“She stood in the storm and when the wind did not blow her way—and surely it has not—she adjusted her sails.” –Elizabeth Edwards


I think it was quite an understatement when Elizabeth Edwards, wife of then-U.S. Senator and former Democratic presidential candidate, John Edwards asserted that the wind had not blown her way.

Elizabeth’s firstborn was killed in a car accident at the age of 17. Later while she was fighting recurrent breast cancer, her husband had an affair resulting in an out-of-wedlock child. After six years of a very public battle with cancer, Elizabeth passed away in 2010 at the age of 61.

Definitely not the way anyone would choose the wind to blow.

My friend Jen has been learning to “adjust her sails” since a frightening storm crashed into her happy life July 23, 2012.

That’s the day the 32-year-old wife and mother of a 2 ½ -year-old was told she had stage 4 ovarian cancer and wouldn’t live past Christmas.

“Our lives were shaken with fear and disbelief over the crazy thought of dying,” Jen recalls.

Three weeks later she saw an oncologist who informed the young couple her diagnosis was not ovarian cancer, but GIST (Gastrointestinal Stromal Tumor), a rare tumor of the digestive tract.  At first Jen and husband Ryan were relieved, but quickly “were crushed” to find out there was no cure for GIST.

“I was told then that I would need to be on chemo for the rest of my life and would probably face upwards of ten surgeries during my lifetime,” Jen remembers.

“Never in a million years did I think this would be my journey,” says Jen, who now has been on targeted oral therapy for more than eight years and faced multiple recurrences, including one this March which necessitated a week-long hospital stay with no family allowed to visit.

“I’m not in denial over my health, but choose not to dwell on having an ‘incurable’ disease,” Jen explains.  ” I definitely think of living with cancer in light of eternity knowing that all of our time is limited on this earth.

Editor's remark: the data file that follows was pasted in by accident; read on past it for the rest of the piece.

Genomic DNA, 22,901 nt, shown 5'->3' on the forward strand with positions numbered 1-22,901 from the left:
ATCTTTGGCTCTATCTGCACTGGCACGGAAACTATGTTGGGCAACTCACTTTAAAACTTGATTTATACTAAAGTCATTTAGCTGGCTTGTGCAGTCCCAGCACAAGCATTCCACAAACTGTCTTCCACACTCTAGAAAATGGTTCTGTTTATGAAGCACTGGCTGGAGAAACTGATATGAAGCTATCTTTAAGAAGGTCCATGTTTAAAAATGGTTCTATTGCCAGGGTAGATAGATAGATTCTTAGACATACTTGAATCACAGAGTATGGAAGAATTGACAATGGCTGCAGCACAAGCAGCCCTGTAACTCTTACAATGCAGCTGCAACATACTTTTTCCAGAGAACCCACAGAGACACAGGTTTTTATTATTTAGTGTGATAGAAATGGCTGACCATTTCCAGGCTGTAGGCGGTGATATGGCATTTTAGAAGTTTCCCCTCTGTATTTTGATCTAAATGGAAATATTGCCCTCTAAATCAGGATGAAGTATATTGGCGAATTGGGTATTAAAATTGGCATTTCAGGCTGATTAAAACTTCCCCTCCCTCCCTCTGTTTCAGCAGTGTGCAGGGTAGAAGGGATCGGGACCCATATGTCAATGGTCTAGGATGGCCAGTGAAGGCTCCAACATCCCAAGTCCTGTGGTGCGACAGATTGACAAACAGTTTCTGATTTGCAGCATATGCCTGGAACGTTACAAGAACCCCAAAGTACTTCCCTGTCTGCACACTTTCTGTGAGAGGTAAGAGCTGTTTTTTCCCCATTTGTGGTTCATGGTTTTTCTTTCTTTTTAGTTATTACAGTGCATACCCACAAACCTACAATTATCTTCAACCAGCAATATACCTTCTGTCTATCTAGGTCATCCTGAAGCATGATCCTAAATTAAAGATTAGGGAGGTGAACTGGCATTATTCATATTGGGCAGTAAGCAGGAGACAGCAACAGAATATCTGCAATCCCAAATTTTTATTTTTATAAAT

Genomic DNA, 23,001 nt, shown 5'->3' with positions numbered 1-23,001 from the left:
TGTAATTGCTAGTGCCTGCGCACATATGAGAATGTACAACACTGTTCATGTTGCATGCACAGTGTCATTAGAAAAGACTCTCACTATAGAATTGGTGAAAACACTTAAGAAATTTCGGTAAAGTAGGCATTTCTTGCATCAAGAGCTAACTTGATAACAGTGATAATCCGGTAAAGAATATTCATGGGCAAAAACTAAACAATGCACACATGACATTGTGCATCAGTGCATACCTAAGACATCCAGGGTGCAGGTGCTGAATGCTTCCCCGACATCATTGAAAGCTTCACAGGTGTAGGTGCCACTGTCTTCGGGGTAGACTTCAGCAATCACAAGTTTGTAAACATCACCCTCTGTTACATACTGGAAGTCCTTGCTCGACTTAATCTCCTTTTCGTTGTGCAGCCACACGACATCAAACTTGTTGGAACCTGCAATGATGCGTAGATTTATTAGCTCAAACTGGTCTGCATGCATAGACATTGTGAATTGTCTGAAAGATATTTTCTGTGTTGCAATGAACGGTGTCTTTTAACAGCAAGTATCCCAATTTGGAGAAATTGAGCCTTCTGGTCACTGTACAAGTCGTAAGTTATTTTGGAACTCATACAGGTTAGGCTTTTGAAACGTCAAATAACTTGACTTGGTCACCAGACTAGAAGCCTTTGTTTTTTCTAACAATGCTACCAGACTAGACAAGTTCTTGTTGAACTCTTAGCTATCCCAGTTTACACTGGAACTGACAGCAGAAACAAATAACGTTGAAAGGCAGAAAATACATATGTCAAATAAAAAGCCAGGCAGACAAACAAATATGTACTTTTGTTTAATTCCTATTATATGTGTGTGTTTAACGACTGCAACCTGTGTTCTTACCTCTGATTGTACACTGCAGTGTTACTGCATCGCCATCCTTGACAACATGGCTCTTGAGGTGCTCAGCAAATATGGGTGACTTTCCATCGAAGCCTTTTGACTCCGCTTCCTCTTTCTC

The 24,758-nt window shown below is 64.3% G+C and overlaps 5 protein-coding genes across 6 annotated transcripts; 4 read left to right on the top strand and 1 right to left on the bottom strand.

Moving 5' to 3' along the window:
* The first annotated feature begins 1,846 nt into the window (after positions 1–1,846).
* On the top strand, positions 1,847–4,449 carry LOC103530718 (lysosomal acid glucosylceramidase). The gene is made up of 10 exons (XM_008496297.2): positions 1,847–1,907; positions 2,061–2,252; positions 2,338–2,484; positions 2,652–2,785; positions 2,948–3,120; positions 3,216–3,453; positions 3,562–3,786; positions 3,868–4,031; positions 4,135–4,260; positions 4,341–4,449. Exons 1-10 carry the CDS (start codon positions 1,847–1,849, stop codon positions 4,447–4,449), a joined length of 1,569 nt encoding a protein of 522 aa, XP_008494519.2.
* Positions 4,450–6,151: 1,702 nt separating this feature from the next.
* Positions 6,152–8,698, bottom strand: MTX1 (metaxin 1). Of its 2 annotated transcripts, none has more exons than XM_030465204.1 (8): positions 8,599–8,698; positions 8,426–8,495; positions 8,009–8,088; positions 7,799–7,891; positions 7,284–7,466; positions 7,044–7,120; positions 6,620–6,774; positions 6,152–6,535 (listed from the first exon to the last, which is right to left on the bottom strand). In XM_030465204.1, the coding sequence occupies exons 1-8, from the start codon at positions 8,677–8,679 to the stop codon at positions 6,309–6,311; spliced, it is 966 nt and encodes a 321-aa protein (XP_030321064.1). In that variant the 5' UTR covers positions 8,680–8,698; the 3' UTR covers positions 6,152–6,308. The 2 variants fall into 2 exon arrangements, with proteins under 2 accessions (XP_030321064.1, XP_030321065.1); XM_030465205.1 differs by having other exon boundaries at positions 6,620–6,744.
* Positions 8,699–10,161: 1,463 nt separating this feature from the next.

“In a way the ‘cure’ is in what God gives me every day to make it through, and not in a textbook ‘cure’ of cancer being gone. I guess that’s the way I look at it,” she says. “I’m still exercising daily, running Addison (now 11) to dance, and doing all the normal things.”

“Living with cancer keeps me so close to God,” Jen adds. “I know that might sound terrible, but I’ve never been so close to God before in all my life and perhaps it’s because I now trust Him with everything.

“I have peace just knowing that God can heal me completely if and when He wants to,” she continues. “But it’s His plan and not mine … I choose to walk in God’s peace today.”

Choose to walk in God’s peace.

Would you dare to make that choice today? Will you ask God to show you how to adjust your sails to better face your unique storm? And will you trust that He will supernaturally empower you to adapt in ways that perhaps you never dreamed were possible?Jen has found peace in midst of a terrible storm—unimaginable peace considering her circumstances. And He wants to do the same for you—though it may not come as a one-time answer to a single prayer.

“I have to pray and put my life and Addison’s life and Ryan’s life in His hands every day,” explains Jen. “I’ve learned how to wait in the middle of the storm and to totally rely on Him in every area of my life.”

Sounds like a very good, daily adjustment.

(Based on an excerpt from Peace in the Face of Cancer copyright by Lynn Eib 2017.)

Be sure to open this blog in your browser to hear the music video below “Peace in the Midst of the Storm by Beyond the Ashes.

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